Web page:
At War (or Not) with the "Elites"
In addition to the Peggy Noonan
column (already cited in my post below
) there are some of good links worth exploring on this question of an American/conservative/Tea Party backlash against so-called "elites."
One is this column by Anne Applebaum
which Jonah Goldberg lays to waste here
. Applebaum then responds to Jonah
, and Jonah responds--again
--to Applebaum. Note, too, this oldie but goodie
from the Goldberg files.
The dangers of populist anger (like the dangers of all anger
in politics) are nothing new and nothing to be dismissed. Every expression of popular outrage and exasperation, however, does not constitute some vast threat to the health of the republic. There is such a thing as righteous anger and, even when it is clumsily expressed, a wise student of politics does well to consider the complaint on its merits (and as it was obviously intended) rather than to scour it for what amounts to the equivalent of spelling errors and a few over-broad generalizations. The political philosopher, Leo Strauss, is noted (when he isn't being attacked as the god-father of warmongers) for making the very sensible and irrefutable point that if you want to understand a text or the work of a great author, you have to understand that author the way that he understood himself. It seems to me that this maxim is desperately needed by more than a few would-be observers of American life and the American people. It's not fair to be critical of them or of it until that kind of clarity is achieved.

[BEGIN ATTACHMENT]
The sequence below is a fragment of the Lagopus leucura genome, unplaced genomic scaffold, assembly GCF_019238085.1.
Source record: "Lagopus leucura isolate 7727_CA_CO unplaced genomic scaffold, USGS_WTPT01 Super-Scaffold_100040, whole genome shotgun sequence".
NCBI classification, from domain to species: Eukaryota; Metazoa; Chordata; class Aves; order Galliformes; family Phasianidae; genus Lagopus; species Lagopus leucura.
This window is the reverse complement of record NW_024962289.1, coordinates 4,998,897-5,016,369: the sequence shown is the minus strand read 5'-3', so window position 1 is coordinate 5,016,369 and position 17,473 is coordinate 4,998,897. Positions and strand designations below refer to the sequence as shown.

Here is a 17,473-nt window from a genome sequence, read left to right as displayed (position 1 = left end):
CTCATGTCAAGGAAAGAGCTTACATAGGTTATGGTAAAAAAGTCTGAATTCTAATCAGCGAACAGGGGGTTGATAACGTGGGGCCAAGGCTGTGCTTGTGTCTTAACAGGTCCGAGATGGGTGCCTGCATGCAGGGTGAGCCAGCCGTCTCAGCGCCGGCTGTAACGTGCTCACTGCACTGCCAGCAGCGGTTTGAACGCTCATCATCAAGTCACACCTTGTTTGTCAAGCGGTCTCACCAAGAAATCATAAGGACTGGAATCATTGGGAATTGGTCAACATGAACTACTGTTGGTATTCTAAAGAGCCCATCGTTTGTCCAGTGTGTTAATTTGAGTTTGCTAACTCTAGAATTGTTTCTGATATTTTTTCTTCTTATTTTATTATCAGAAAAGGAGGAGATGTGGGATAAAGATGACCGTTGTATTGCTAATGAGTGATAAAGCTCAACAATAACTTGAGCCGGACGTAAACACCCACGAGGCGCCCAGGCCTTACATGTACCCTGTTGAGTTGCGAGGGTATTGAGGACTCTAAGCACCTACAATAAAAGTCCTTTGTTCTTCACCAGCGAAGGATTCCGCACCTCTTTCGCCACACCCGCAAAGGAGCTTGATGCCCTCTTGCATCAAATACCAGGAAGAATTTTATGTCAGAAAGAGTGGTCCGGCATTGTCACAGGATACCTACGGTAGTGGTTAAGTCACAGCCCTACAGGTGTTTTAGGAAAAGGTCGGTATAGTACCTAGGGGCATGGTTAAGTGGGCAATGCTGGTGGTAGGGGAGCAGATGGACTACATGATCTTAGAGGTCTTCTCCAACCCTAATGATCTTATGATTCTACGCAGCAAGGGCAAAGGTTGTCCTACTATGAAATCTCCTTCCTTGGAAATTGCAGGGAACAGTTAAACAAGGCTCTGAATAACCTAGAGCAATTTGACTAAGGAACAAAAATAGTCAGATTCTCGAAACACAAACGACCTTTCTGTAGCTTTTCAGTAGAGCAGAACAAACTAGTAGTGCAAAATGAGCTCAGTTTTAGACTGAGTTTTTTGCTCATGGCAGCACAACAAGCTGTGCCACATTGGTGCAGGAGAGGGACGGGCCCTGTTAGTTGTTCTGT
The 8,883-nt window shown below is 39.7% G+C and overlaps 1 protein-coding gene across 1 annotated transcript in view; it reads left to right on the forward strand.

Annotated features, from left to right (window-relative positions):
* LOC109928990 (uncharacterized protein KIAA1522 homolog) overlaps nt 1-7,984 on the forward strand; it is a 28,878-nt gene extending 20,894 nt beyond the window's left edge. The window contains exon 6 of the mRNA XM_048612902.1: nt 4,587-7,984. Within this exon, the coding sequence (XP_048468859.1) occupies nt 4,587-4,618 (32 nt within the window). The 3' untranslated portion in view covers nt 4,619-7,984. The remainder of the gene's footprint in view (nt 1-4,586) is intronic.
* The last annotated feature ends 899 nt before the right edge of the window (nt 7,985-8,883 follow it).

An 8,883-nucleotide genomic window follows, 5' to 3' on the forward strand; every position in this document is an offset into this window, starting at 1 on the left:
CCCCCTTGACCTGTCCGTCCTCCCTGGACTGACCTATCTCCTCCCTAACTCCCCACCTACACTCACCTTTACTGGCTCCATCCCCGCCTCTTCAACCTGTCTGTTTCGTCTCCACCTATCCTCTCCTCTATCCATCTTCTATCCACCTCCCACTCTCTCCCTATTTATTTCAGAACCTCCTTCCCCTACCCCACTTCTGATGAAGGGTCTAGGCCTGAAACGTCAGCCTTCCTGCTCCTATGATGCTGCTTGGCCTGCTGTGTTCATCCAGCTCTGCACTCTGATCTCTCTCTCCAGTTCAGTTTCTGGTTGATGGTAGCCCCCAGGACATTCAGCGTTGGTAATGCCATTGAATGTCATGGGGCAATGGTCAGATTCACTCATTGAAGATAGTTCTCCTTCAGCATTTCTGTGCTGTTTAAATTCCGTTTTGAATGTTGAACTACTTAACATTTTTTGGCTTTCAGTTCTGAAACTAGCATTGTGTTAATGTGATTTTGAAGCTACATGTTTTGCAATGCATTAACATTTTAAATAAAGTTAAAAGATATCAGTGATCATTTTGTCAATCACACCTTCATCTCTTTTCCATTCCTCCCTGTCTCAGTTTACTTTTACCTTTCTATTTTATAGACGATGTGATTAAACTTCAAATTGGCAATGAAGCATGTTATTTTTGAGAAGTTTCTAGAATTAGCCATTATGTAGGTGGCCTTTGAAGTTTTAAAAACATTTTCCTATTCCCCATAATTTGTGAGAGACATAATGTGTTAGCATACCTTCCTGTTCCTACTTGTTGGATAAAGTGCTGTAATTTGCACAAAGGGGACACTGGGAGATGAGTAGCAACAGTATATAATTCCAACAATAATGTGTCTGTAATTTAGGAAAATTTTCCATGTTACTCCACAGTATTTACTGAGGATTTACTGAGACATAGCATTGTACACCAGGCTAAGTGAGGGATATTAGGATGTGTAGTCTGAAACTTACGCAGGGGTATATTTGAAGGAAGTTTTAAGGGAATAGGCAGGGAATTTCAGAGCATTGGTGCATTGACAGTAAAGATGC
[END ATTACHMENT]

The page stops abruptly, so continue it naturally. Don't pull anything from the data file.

1:59 PM / October 14, 2010